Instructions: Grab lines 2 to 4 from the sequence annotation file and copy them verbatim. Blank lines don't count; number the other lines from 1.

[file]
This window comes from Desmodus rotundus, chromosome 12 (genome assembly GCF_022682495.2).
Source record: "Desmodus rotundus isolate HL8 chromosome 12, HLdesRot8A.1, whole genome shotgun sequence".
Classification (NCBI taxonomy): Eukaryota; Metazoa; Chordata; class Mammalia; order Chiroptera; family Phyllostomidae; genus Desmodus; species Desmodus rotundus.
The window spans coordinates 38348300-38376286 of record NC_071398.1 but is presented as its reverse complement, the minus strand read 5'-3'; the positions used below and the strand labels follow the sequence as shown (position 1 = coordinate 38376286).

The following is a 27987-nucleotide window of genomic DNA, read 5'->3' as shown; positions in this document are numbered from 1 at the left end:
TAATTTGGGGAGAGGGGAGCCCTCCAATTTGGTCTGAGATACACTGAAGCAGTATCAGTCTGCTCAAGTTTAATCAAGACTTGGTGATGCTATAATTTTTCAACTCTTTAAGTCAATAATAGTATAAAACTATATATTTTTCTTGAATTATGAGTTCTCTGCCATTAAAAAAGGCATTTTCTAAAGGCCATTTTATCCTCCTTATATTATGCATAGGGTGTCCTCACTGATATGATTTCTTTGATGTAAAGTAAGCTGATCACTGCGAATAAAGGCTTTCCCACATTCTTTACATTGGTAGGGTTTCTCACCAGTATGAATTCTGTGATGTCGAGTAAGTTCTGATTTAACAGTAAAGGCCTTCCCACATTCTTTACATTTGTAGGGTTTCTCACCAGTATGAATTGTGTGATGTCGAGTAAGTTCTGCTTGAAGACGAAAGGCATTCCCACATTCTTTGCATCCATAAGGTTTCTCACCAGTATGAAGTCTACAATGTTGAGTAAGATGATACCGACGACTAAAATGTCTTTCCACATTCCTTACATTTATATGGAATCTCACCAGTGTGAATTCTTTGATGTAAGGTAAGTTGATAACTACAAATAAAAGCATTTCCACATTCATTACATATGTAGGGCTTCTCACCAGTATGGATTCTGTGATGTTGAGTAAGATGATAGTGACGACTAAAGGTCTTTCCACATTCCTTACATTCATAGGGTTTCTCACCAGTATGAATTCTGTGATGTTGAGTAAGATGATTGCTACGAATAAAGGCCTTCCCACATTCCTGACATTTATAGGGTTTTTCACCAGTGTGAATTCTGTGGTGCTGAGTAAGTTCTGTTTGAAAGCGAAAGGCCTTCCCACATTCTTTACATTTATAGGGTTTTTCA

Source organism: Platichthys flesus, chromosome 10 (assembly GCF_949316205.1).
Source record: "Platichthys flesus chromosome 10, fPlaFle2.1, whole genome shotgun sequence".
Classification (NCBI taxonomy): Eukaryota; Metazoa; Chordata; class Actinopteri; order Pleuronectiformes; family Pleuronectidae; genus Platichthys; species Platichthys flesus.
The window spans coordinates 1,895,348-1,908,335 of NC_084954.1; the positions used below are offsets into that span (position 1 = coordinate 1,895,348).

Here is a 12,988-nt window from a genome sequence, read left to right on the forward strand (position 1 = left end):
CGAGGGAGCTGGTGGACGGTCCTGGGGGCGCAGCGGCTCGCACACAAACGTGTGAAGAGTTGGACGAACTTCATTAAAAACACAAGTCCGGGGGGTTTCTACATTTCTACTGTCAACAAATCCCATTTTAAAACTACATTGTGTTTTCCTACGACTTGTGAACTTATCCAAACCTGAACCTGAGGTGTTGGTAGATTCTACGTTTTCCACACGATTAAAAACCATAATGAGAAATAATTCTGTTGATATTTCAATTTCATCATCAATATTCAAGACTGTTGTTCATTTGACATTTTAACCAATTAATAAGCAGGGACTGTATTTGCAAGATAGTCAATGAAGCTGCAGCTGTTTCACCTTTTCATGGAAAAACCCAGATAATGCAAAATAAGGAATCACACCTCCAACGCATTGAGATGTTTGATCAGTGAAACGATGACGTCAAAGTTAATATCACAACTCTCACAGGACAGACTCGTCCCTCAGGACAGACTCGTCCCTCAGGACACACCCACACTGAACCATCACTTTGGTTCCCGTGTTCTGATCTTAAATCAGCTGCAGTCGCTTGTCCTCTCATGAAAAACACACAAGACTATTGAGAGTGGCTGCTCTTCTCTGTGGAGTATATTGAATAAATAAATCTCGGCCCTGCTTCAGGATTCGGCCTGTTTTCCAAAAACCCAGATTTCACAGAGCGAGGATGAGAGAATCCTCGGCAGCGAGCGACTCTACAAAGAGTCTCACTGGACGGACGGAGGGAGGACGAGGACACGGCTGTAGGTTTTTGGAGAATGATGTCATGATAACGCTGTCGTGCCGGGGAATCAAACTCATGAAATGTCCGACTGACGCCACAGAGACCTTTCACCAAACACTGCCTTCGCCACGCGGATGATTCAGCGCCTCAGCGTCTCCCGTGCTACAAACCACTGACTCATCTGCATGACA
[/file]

Source record: "Desmodus rotundus isolate HL8 chromosome 12, HLdesRot8A.1, whole genome shotgun sequence".
Classification (NCBI taxonomy): Eukaryota; Metazoa; Chordata; class Mammalia; order Chiroptera; family Phyllostomidae; genus Desmodus; species Desmodus rotundus.
The window spans coordinates 38348300-38376286 of record NC_071398.1 but is presented as its reverse complement, the minus strand read 5'-3'; the positions used below and the strand labels follow the sequence as shown (position 1 = coordinate 38376286).